Flashcards in packet 4 Deck (37):
These muscular, elastic vessels carry blood under pressure from the heart. They branch many times before they become arterioles
Microscopic, thin-walled but still muscular vessels that regulate blood flow into the capillaries
Single layer of epithelial cells that allow exchange of fluids, gasses, and nutrients in tissues. They then pass on to venuoles
Thin-walled vessels that intersect others to begin returning blood to the heart. Eventually they merge to become larger veins
Similar structure to arteries, but much thinner walls, wider diameter, and less elastic; role?
tunica interna. Very thin inner lining in contact with blood.
three layers of inner layer
squamous cell epithelium
epithelial basement membrane
internal elastic lamina
“endothelium” that lines the entire circulatory system. Cells help in regulation of vessel contraction, protection of cells, mediating capillary permeability and preventing permeability elsewhere.
squamous cell epithelium
Tough acellular layer that anchors endothelium to connective tissues. Additional barrier to diffusion.
epithelial basement membrane
Porous, elastic fibers
internal elastic lamine
*thin, tough, flexible layer to contain blood and mediate exchange with surrounding tissues.
inner layer (tunica internal)
tunica media. Muscular, elastic layer that varies considerably in thickness between the vessel types. Composition: smooth muscle, elastic fibers
encircle vessel to regulate diameter, essential to direct blood flow and modify blood pressure.
smooth muscle cells
provide flexible support within the muscular layer.
essential to direct blood flow and provide structural strength and flexibility.
middle layer (tunica media)
tunica externa. Three primary elements:
elastic and collagen fibers of the external elastic lamina. Again = tough flexibility.
nerves to interact with and regulate smooth muscles of tunica media
vascular system (vasa vasorum) to nourish cells in larger vessels (e.g., aorta, vena cavae, etc.)
connections/anchorage to surrounding tissues.
* Outer protective (rip, stretch, feed) layer.
Vascular smooth muscle is innervated by sympathetic nervous system
increase in stimulation causes muscle contraction or vasoconstriction
decreases diameter of vessel
injury to artery or arteriole causes muscle contraction reducing blood loss (vasospasm)
decrease in stimulation or presence of certain chemicals causes vasodilation
increases diameter of vessel
nitric oxide, K+, H+ and lactic acid cause vasodilation
Structure: thick-walled elastic, muscular vessels that take blood from the heart under pressure.
Two types: elastic, musclular
thick tunica media and both elastic lamina. Ex.: pulmonary, aorta. Stretches, then pushes blood away from the heart.
elastic (connecting) arteries
thick muscle, low elastic, high collagen = regulation of blood pressure & direction, but do not aid in propelling flow.
muscular (distributing) arteries
Small arteries delivering blood to capillaries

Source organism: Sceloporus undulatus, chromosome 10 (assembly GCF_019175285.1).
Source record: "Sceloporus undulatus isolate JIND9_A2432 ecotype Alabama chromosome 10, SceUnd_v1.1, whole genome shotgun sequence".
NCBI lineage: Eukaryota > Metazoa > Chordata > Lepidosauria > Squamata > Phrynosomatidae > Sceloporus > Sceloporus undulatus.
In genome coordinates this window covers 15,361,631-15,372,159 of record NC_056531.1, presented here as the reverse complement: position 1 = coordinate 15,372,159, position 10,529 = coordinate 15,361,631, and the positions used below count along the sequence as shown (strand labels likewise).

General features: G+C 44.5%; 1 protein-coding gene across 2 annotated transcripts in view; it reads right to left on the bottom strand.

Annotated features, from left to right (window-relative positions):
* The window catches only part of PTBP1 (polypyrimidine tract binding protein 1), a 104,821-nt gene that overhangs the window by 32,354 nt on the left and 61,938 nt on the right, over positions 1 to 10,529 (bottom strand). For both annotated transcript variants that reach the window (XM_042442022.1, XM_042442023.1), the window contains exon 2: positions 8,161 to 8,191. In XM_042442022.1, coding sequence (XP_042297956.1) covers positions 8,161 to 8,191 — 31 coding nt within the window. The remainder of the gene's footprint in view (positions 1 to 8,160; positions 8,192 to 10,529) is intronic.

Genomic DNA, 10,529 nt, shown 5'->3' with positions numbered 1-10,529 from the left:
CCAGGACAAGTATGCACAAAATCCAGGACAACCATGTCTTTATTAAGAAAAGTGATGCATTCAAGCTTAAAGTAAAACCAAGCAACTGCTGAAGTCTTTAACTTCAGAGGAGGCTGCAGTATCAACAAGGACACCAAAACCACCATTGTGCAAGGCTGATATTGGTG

tunica media containing few layers of muscle
Metarterioles form branches into capillary bed
to bypass capillary bed, precapillary sphincters close & blood flows out of bed in thoroughfare channel
vasomotion is intermittent contraction & relaxation of sphincters that allow filling of capillary bed 5-10 times/minute
Structure: endothelial cell layer only; no tunica media or externa. Desmosomes, tight jcns, but also intercellular clefts between cells.
Types via basement membrane: continous, fenestrated, sinusoid
complete basement membrane. Most capillaries.
pores in basement membrane. Increase fluid exchange in kidneys, sm. intestine, and choroid plexes.
gaps in basement membrane. Allow cell crossing in bone marrow, liver, spleen.
Essentially the reverse of arterioles, but no bordering muscular sphincter.
Postcapillary venule, muscular venules
larger than capillary but very loose intercellular endothelial connections allow continued exchange of nutrients, gasses, wastes, etc. No sphincter.
muscle fibers surround thickened endothelium; exchange no longer occurs
Like arteries, 3 tunics, but
tunica interna and tunica media are much thinner
elastic layers missing
blood with little pressure
veins in extremities have valves to aid return
more veins than arteries, often with interconnected superficial and deep or paired, connected veins following artery
venous sinuses = no tunica media & externa; bordered by connective tissue.
Twisted, dilated superficial veins
caused by leaky venous valves
congenital or mechanically stressed from prolonged standing or pregnancy
allow backflow and pooling of blood
extra pressure forces fluids into surrounding tissues
nearby tissue is inflamed and tender
Deeper veins not susceptible because of support of surrounding muscles
3 mechanisms of capillary exchange
Filtration and Reabsorption
Movement of materials in and out of a capillary
Oxygen, carbon dioxide, nutrients,
and metabolic wastes diffuse
between the blood and interstitial
fluid along concentration gradients
Oxygen and nutrients pass from
the blood to tissues
Carbon dioxide and metabolic wastes
pass from tissues to the blood
Most important mechanism
Substances move down concentration gradient
through lipid bilayer, fenestrations or intercellular clefts
Lipid soluble substance
O2 and CO2
lipid soluble substance
glucose and electrolytes
must pass through
Passage of material across endothelium in tiny vesicles by endocytosis and exocytosis
large, lipid-insoluble molecules such as insulin or maternal antibodies passing through placental circulation to fetus